What Happened at Fort Necessity and What Was Its Effect?
Fort Necessity is aptly named. Built on June 4th, 1754, it was hastily constructed by 22-year-old Lieutenant Colonel George Washington and his troops in an attempt -- one that ultimately failed -- to withstand French soldiers bent on avenging the murder of Ensign Joseph Coulon de Jumonville, who was killed while under Washington's care.
1 A Little Background
Fort Necessity is located Farmington, Pennsylvania. Today, the reconstructed fort and historical site is maintained by the National Parks service, but at the time, it was located in hotly contested territory claimed by French Canadians, American Indians and the British. Washington had originally been sent to the area prior to building the fort in an effort to defend British claim on the territory and discourage French settlers. On his second trip, he built a supply road. During this trip, he and his troops encountered a French scouting party. They captured the party, but Washington's Indian ally killed the scouting party's leader, Joseph Coulon de Jumonville, sometime during the skirmish. This angered the French, and they returned a few weeks later with reinforcements that greatly outnumbered Washington's troops.
2 A Little Fort
It wasn't just that fact that Washington's forces were outnumbered -- French and Indian forces more than doubled his -- that caused him to lose the first battle of the French and Indian War. Fort Necessity was circular, which was unusual at the time, and rather small at 53 feet in diameter. Because of its circular shape, there was no place for the troops to focus their fire. Not only that, but Washington made the rookie mistake of actually locating the fort in a depression -- making it easy for the enemy to shoot down at them from the surrounding hills, especially when it started pouring down rain after the first shot was fired, filling the fort's defensive trenches with water.
3 The Aftermath
This battle was important because it was the first in a seven-year-long war that would eventually remove the French from British territory and also test the strength and resolve of the British colonists. The battle began on July 3rd and ended on July 4th when Washington surrendered. It was the only time Washington would ever surrender to an enemy. As part of the terms, he signed a confession -- written in French -- to Jumonville's murder, although he couldn't read the confession and would later state that he was told it simply stated that Jumonville was killed.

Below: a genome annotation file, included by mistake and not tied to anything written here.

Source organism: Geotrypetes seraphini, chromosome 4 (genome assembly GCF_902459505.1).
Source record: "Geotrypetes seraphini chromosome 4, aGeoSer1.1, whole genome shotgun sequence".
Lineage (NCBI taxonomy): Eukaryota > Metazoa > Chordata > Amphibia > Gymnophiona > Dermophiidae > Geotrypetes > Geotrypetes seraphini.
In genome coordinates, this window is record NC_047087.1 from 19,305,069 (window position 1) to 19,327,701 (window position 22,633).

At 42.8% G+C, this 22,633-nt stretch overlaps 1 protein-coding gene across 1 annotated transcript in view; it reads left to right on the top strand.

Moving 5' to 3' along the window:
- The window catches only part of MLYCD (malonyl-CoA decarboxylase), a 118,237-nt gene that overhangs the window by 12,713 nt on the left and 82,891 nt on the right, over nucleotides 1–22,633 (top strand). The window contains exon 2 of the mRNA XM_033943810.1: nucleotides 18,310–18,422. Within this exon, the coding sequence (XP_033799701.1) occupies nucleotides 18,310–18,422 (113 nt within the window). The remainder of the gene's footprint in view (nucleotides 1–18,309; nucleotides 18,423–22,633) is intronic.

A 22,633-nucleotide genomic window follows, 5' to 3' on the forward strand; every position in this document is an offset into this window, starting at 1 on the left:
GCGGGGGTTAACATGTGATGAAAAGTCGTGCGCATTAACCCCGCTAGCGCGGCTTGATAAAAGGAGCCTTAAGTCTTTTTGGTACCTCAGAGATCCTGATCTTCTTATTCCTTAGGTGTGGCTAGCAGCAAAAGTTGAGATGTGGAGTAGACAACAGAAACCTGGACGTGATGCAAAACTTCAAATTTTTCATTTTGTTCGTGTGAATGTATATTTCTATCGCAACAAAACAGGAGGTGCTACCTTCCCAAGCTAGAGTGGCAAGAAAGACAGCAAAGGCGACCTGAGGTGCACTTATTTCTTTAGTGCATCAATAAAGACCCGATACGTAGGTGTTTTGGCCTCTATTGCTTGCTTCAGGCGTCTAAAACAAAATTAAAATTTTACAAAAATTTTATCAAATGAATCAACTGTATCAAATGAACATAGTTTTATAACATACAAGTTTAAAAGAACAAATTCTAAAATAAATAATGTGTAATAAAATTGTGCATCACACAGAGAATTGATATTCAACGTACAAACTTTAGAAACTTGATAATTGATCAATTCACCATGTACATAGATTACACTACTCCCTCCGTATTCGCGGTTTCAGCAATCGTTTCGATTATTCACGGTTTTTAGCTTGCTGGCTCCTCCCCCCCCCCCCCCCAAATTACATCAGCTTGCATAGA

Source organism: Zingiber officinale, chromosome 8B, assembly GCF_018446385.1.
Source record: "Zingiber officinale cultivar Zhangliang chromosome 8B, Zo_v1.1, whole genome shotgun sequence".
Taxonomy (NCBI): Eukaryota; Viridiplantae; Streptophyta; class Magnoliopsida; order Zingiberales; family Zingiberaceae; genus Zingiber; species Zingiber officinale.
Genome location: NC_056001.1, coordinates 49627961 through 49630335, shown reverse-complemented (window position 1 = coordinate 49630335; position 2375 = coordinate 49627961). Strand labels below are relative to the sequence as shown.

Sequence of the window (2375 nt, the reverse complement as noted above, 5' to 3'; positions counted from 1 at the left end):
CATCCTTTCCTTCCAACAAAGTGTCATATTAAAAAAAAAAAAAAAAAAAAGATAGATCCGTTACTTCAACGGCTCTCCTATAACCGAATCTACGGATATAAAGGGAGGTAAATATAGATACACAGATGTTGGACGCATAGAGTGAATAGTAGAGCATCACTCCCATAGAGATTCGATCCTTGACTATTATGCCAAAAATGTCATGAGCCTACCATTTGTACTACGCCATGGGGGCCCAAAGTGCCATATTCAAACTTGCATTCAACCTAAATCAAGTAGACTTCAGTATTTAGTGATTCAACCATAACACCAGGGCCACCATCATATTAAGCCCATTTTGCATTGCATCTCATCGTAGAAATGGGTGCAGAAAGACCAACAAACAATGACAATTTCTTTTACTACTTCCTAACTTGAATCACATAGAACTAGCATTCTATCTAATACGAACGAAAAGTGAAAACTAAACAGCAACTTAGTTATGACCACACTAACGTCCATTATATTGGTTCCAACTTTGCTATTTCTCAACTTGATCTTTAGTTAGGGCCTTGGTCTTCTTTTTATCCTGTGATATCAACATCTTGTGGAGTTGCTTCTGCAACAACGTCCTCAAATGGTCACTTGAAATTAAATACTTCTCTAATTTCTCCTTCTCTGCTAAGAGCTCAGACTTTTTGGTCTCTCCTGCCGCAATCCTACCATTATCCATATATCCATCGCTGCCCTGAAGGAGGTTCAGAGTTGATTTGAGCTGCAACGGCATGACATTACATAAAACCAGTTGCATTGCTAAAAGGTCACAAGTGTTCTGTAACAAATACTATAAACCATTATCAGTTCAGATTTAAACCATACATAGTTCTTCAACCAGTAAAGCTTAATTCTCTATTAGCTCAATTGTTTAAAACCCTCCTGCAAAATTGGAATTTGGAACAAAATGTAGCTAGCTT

4 The Effect
Several important things happened as a result of Washington's rather inept construction of Fort Necessity, the battle and his defeat at the hands of the French. The first was that Washington gained valuable military experience and learned some hard lessons in war strategy. The second is that the battle and war set the stage for the American Revolution as it removed French and Indian opposition to colonist expansion while at the same time draining the coffers of the British Empire.
- 1 National Park Service Fort Necessity National Battlefield: The Opening Battle of a World War
- 2 National Park Service Fort Necessity National Battlefield: Prelude to War
- 3 History.com: Lieutenant Colonel George Washington Builds Fort Necessity
- 4 Command Posts: Washington, the Battle of Necessity, and the Start of the French and Indian War
- 5 National Park Service Fort Necessity National Battlefield: The Battle of Fort Necessity
- 6 National Park Service Fort Necessity National Battlefield: The Braddock Campaign